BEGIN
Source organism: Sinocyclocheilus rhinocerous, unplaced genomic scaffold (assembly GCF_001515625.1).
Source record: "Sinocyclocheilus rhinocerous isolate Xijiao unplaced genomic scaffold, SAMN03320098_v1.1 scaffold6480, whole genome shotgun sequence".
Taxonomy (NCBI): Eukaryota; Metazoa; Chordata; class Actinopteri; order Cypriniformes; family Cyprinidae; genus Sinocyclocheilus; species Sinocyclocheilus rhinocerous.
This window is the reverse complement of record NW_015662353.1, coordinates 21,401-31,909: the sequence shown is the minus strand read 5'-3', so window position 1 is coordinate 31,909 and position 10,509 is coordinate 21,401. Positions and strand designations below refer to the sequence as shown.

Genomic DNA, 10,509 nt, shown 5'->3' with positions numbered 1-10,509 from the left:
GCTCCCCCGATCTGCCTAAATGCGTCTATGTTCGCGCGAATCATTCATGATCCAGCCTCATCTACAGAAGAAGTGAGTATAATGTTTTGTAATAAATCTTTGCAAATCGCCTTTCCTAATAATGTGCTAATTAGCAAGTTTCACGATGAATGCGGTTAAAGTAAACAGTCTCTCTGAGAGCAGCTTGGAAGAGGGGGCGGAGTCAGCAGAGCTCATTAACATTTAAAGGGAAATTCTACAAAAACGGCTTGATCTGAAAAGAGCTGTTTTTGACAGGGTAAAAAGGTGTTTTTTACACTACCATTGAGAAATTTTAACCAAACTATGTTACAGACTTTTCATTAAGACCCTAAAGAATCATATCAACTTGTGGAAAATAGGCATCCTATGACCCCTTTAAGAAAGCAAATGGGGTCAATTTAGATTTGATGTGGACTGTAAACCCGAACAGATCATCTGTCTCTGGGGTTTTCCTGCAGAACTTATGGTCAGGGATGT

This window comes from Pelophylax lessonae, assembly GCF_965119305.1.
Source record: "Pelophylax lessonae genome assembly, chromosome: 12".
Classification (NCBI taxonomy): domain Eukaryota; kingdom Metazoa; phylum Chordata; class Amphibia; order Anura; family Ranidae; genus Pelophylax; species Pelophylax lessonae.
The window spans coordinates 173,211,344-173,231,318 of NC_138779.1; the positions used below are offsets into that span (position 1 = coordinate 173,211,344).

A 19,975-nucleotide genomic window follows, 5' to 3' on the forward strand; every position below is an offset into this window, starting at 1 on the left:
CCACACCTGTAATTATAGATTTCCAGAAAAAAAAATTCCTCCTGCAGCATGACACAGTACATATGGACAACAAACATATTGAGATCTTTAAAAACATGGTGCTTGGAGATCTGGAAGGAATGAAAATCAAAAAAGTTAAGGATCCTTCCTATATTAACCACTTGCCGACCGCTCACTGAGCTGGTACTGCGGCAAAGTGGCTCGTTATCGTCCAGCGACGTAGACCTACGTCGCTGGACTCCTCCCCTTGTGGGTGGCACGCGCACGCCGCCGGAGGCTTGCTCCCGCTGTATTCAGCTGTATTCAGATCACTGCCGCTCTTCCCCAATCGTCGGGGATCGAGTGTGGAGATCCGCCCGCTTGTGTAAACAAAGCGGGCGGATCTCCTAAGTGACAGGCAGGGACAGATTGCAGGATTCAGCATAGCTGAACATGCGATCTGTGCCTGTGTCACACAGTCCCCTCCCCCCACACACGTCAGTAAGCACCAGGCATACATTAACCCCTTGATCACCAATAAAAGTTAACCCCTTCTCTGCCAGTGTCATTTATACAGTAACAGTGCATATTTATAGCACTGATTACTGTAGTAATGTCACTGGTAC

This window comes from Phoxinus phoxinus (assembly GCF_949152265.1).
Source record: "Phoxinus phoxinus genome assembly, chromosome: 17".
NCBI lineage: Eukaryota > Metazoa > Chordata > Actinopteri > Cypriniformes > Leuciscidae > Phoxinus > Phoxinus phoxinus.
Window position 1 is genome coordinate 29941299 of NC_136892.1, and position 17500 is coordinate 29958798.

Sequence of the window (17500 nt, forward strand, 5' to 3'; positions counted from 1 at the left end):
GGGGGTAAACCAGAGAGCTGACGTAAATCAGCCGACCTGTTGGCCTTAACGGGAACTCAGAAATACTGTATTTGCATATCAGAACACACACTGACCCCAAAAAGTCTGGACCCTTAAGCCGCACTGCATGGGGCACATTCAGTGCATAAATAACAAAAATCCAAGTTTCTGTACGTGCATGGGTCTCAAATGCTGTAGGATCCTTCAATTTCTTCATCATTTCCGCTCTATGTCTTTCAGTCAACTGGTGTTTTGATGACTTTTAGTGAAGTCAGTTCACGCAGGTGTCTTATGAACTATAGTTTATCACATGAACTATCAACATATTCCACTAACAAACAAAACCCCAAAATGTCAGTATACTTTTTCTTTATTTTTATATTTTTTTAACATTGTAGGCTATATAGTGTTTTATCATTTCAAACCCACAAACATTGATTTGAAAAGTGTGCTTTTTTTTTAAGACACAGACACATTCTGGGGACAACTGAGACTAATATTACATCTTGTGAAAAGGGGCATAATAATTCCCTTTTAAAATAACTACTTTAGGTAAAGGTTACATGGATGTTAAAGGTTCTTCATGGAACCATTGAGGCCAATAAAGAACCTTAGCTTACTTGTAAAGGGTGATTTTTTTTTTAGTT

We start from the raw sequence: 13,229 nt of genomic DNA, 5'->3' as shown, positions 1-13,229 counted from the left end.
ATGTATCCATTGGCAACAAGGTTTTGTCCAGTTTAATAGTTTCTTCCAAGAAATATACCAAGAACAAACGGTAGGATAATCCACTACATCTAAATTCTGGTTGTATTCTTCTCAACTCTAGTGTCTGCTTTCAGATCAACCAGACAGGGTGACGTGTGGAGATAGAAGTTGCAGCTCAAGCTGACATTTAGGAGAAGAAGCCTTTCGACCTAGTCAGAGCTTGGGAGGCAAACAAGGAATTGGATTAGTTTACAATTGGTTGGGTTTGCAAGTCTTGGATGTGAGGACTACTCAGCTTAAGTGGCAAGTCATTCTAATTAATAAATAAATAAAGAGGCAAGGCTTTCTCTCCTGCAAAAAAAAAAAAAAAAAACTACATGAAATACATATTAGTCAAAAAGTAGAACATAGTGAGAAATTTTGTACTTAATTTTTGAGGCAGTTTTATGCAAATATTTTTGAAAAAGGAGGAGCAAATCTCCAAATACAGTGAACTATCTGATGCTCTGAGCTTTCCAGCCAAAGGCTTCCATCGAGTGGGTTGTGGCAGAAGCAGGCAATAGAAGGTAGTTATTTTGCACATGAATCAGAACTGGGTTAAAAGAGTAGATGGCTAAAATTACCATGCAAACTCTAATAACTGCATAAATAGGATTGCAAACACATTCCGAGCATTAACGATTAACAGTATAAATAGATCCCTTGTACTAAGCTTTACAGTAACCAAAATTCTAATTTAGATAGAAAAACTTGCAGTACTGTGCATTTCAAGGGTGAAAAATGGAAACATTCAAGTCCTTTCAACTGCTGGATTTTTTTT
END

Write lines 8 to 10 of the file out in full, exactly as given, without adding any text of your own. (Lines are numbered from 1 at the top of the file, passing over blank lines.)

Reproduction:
Source record: "Pelophylax lessonae genome assembly, chromosome: 12".
Classification (NCBI taxonomy): domain Eukaryota; kingdom Metazoa; phylum Chordata; class Amphibia; order Anura; family Ranidae; genus Pelophylax; species Pelophylax lessonae.
The window spans coordinates 173,211,344-173,231,318 of NC_138779.1; the positions used below are offsets into that span (position 1 = coordinate 173,211,344).